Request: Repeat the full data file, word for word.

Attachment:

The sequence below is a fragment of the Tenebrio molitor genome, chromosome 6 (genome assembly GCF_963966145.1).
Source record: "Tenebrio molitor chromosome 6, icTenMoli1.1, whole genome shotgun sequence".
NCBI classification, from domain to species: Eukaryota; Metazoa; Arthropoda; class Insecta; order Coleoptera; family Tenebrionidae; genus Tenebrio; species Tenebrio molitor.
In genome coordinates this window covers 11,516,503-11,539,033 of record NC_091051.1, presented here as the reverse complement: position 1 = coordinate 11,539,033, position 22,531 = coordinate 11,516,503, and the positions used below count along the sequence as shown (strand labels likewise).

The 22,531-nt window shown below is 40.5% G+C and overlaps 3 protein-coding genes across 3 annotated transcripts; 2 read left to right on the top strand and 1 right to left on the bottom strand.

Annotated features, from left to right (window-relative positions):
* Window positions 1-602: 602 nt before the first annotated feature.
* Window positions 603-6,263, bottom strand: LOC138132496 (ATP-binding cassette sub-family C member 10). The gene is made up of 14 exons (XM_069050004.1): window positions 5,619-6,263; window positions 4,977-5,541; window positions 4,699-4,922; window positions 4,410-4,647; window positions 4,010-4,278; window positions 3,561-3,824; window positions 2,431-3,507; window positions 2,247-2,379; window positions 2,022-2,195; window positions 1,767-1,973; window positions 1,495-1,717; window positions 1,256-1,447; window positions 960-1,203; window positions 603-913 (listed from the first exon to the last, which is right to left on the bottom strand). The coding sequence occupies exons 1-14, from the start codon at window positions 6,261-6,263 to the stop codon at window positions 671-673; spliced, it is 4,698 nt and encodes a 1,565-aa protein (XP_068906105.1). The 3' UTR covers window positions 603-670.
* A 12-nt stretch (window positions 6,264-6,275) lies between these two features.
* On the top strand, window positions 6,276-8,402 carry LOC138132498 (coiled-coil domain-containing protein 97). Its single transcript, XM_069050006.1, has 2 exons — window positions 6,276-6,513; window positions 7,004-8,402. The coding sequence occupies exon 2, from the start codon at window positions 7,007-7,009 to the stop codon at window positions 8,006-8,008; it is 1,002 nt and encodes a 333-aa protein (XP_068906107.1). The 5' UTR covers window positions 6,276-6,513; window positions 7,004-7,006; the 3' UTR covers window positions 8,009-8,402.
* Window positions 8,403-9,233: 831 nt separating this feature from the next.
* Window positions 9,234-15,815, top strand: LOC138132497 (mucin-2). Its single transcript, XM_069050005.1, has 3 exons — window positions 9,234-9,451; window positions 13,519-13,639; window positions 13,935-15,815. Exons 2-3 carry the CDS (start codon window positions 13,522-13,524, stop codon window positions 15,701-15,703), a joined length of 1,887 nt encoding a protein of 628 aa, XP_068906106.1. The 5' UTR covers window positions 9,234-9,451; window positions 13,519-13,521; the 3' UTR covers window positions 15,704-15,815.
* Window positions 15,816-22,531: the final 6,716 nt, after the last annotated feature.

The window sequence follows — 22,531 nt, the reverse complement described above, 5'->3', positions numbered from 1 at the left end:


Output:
The sequence below is a fragment of the Tenebrio molitor genome, chromosome 6 (genome assembly GCF_963966145.1).
Source record: "Tenebrio molitor chromosome 6, icTenMoli1.1, whole genome shotgun sequence".
NCBI classification, from domain to species: Eukaryota; Metazoa; Arthropoda; class Insecta; order Coleoptera; family Tenebrionidae; genus Tenebrio; species Tenebrio molitor.
In genome coordinates this window covers 11,516,503-11,539,033 of record NC_091051.1, presented here as the reverse complement: position 1 = coordinate 11,539,033, position 22,531 = coordinate 11,516,503, and the positions used below count along the sequence as shown (strand labels likewise).

The 22,531-nt window shown below is 40.5% G+C and overlaps 3 protein-coding genes across 3 annotated transcripts; 2 read left to right on the top strand and 1 right to left on the bottom strand.

Annotated features, from left to right (window-relative positions):
* Window positions 1-602: 602 nt before the first annotated feature.
* Window positions 603-6,263, bottom strand: LOC138132496 (ATP-binding cassette sub-family C member 10). The gene is made up of 14 exons (XM_069050004.1): window positions 5,619-6,263; window positions 4,977-5,541; window positions 4,699-4,922; window positions 4,410-4,647; window positions 4,010-4,278; window positions 3,561-3,824; window positions 2,431-3,507; window positions 2,247-2,379; window positions 2,022-2,195; window positions 1,767-1,973; window positions 1,495-1,717; window positions 1,256-1,447; window positions 960-1,203; window positions 603-913 (listed from the first exon to the last, which is right to left on the bottom strand). The coding sequence occupies exons 1-14, from the start codon at window positions 6,261-6,263 to the stop codon at window positions 671-673; spliced, it is 4,698 nt and encodes a 1,565-aa protein (XP_068906105.1). The 3' UTR covers window positions 603-670.
* A 12-nt stretch (window positions 6,264-6,275) lies between these two features.
* On the top strand, window positions 6,276-8,402 carry LOC138132498 (coiled-coil domain-containing protein 97). Its single transcript, XM_069050006.1, has 2 exons — window positions 6,276-6,513; window positions 7,004-8,402. The coding sequence occupies exon 2, from the start codon at window positions 7,007-7,009 to the stop codon at window positions 8,006-8,008; it is 1,002 nt and encodes a 333-aa protein (XP_068906107.1). The 5' UTR covers window positions 6,276-6,513; window positions 7,004-7,006; the 3' UTR covers window positions 8,009-8,402.
* Window positions 8,403-9,233: 831 nt separating this feature from the next.
* Window positions 9,234-15,815, top strand: LOC138132497 (mucin-2). Its single transcript, XM_069050005.1, has 3 exons — window positions 9,234-9,451; window positions 13,519-13,639; window positions 13,935-15,815. Exons 2-3 carry the CDS (start codon window positions 13,522-13,524, stop codon window positions 15,701-15,703), a joined length of 1,887 nt encoding a protein of 628 aa, XP_068906106.1. The 5' UTR covers window positions 9,234-9,451; window positions 13,519-13,521; the 3' UTR covers window positions 15,704-15,815.
* Window positions 15,816-22,531: the final 6,716 nt, after the last annotated feature.

The window sequence follows — 22,531 nt, the reverse complement described above, 5'->3', positions numbered from 1 at the left end: